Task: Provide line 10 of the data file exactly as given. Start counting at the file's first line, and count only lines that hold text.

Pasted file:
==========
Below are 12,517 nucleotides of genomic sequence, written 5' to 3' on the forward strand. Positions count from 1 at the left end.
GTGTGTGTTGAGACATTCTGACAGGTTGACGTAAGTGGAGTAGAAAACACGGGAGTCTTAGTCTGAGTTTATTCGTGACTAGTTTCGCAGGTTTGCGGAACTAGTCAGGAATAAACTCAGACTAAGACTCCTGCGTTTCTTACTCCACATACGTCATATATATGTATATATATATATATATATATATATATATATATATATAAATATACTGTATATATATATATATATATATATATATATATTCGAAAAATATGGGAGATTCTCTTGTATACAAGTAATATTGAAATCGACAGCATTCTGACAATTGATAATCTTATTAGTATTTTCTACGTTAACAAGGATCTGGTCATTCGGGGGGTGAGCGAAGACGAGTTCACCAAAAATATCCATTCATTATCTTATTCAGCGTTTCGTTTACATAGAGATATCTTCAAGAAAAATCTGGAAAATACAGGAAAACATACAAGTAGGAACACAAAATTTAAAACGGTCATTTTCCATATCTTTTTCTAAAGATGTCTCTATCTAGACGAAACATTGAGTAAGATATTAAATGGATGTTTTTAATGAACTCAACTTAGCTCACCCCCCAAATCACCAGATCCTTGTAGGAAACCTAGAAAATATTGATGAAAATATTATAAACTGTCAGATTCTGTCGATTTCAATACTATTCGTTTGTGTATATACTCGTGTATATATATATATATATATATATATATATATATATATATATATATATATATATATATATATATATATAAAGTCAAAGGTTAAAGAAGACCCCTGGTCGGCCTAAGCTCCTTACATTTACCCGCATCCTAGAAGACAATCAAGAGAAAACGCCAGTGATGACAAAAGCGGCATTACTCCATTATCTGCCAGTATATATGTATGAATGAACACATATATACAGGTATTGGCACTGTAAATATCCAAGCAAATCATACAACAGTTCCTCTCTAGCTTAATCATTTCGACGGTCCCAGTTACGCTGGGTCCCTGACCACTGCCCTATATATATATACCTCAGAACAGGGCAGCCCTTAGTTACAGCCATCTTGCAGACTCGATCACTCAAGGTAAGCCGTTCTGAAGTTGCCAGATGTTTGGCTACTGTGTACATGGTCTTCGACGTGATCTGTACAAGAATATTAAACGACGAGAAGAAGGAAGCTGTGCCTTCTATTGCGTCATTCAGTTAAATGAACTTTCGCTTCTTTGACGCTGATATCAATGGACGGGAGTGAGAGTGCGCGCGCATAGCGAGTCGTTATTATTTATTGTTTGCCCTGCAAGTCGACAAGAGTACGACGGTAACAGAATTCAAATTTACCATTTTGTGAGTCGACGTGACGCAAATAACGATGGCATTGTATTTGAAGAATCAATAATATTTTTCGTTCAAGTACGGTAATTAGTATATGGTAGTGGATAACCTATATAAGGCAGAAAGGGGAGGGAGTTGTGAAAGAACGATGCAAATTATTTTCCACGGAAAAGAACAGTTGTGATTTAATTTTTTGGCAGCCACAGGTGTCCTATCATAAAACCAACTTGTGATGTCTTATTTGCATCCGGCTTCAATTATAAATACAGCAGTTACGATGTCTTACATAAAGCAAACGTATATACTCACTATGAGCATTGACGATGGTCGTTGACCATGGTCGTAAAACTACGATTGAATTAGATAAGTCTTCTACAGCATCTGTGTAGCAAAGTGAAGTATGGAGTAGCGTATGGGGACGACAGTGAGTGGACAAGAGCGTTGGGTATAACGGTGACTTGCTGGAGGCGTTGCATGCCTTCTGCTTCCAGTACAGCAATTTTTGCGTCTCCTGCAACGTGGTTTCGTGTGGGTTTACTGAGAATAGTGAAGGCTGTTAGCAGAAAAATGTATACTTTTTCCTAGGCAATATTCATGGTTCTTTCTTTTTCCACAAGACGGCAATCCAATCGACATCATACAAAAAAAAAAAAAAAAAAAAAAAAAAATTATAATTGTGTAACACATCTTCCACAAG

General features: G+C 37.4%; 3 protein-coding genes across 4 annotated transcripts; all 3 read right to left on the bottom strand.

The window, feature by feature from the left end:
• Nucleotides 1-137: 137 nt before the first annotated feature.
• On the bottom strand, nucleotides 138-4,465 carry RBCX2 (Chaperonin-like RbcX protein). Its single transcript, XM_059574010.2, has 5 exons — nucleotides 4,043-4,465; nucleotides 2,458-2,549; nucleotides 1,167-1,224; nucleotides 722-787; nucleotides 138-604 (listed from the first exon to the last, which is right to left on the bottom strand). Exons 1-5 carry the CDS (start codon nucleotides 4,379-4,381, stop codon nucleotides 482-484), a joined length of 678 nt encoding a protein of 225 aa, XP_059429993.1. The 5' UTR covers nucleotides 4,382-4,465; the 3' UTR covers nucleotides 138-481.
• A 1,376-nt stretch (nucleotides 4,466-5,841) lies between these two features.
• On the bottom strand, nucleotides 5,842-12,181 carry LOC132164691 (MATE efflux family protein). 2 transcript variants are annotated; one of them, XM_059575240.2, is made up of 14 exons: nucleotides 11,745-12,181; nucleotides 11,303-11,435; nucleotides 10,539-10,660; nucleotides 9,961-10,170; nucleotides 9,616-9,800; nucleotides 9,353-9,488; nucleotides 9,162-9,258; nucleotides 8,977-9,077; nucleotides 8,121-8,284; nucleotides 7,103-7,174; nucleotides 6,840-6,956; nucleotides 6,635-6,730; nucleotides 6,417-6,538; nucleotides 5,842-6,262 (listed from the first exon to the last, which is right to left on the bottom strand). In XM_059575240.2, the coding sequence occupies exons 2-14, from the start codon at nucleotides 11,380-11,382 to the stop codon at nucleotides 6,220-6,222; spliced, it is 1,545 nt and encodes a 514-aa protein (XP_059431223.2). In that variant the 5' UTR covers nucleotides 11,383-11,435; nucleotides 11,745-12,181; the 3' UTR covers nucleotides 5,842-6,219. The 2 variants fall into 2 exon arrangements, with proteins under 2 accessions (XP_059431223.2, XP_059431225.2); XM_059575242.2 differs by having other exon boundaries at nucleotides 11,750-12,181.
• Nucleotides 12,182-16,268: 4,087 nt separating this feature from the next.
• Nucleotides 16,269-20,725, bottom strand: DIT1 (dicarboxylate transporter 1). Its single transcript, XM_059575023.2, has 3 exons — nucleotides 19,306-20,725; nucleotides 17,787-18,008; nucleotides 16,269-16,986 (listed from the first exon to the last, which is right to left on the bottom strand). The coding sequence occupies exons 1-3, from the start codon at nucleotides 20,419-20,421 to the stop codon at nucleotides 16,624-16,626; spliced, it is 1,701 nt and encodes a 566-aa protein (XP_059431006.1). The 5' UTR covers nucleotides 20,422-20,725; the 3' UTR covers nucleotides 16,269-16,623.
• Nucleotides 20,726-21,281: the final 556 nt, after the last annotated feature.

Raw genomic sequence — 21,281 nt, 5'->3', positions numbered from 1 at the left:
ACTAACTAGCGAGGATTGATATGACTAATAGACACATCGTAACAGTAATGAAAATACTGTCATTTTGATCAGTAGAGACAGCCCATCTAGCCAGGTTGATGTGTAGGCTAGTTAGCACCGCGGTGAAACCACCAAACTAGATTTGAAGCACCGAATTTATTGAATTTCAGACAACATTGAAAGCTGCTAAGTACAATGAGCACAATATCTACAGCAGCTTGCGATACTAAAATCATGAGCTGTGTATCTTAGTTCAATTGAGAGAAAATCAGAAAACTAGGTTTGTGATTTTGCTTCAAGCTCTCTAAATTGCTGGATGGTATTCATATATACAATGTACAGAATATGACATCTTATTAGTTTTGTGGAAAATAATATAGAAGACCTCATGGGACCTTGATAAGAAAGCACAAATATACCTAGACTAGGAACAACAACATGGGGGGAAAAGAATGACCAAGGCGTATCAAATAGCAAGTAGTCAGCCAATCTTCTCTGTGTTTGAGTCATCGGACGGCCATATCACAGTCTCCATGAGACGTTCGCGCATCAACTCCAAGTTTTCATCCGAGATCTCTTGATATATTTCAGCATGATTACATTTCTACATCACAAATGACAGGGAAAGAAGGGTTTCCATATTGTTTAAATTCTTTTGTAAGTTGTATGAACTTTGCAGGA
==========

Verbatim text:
• Nucleotides 16,269-20,725, bottom strand: DIT1 (dicarboxylate transporter 1). Its single transcript, XM_059575023.2, has 3 exons — nucleotides 19,306-20,725; nucleotides 17,787-18,008; nucleotides 16,269-16,986 (listed from the first exon to the last, which is right to left on the bottom strand). The coding sequence occupies exons 1-3, from the start codon at nucleotides 20,419-20,421 to the stop codon at nucleotides 16,624-16,626; spliced, it is 1,701 nt and encodes a 566-aa protein (XP_059431006.1). The 5' UTR covers nucleotides 20,422-20,725; the 3' UTR covers nucleotides 16,269-16,623.